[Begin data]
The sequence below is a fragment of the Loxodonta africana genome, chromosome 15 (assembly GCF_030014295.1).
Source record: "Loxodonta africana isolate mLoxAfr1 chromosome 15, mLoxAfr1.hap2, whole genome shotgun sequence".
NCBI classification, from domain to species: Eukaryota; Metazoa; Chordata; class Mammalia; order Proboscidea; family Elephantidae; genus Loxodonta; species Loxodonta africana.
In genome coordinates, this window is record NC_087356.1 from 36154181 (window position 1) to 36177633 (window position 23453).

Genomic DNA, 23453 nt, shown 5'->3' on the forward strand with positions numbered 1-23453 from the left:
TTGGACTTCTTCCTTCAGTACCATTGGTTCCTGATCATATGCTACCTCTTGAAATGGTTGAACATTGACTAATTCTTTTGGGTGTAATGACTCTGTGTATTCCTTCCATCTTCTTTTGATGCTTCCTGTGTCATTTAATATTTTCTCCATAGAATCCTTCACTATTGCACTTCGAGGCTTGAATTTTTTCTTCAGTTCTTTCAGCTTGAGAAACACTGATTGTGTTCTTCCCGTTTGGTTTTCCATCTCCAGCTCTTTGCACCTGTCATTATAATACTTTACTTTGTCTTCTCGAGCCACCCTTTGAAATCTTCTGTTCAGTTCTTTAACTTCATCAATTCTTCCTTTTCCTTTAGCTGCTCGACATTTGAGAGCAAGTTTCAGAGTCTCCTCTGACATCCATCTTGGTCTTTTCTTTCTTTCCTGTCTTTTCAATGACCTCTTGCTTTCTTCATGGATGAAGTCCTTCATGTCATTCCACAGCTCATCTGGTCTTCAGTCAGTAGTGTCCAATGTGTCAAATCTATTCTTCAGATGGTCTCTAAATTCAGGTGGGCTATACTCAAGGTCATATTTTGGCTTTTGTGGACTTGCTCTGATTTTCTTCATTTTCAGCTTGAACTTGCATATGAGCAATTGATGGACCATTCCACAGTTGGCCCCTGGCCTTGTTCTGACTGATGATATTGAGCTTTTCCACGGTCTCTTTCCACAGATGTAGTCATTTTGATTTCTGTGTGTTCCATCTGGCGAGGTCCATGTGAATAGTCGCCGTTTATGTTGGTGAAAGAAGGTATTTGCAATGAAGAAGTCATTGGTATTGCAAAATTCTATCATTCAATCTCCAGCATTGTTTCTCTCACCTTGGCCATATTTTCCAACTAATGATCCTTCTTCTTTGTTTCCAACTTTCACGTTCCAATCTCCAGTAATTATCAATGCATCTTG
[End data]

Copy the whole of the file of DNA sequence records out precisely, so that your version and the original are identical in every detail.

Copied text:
The sequence below is a fragment of the Loxodonta africana genome, chromosome 15 (assembly GCF_030014295.1).
Source record: "Loxodonta africana isolate mLoxAfr1 chromosome 15, mLoxAfr1.hap2, whole genome shotgun sequence".
NCBI classification, from domain to species: Eukaryota; Metazoa; Chordata; class Mammalia; order Proboscidea; family Elephantidae; genus Loxodonta; species Loxodonta africana.
In genome coordinates, this window is record NC_087356.1 from 36154181 (window position 1) to 36177633 (window position 23453).

Genomic DNA, 23453 nt, shown 5'->3' on the forward strand with positions numbered 1-23453 from the left:
TTGGACTTCTTCCTTCAGTACCATTGGTTCCTGATCATATGCTACCTCTTGAAATGGTTGAACATTGACTAATTCTTTTGGGTGTAATGACTCTGTGTATTCCTTCCATCTTCTTTTGATGCTTCCTGTGTCATTTAATATTTTCTCCATAGAATCCTTCACTATTGCACTTCGAGGCTTGAATTTTTTCTTCAGTTCTTTCAGCTTGAGAAACACTGATTGTGTTCTTCCCGTTTGGTTTTCCATCTCCAGCTCTTTGCACCTGTCATTATAATACTTTACTTTGTCTTCTCGAGCCACCCTTTGAAATCTTCTGTTCAGTTCTTTAACTTCATCAATTCTTCCTTTTCCTTTAGCTGCTCGACATTTGAGAGCAAGTTTCAGAGTCTCCTCTGACATCCATCTTGGTCTTTTCTTTCTTTCCTGTCTTTTCAATGACCTCTTGCTTTCTTCATGGATGAAGTCCTTCATGTCATTCCACAGCTCATCTGGTCTTCAGTCAGTAGTGTCCAATGTGTCAAATCTATTCTTCAGATGGTCTCTAAATTCAGGTGGGCTATACTCAAGGTCATATTTTGGCTTTTGTGGACTTGCTCTGATTTTCTTCATTTTCAGCTTGAACTTGCATATGAGCAATTGATGGACCATTCCACAGTTGGCCCCTGGCCTTGTTCTGACTGATGATATTGAGCTTTTCCACGGTCTCTTTCCACAGATGTAGTCATTTTGATTTCTGTGTGTTCCATCTGGCGAGGTCCATGTGAATAGTCGCCGTTTATGTTGGTGAAAGAAGGTATTTGCAATGAAGAAGTCATTGGTATTGCAAAATTCTATCATTCAATCTCCAGCATTGTTTCTCTCACCTTGGCCATATTTTCCAACTAATGATCCTTCTTCTTTGTTTCCAACTTTCACGTTCCAATCTCCAGTAATTATCAATGCATCTTG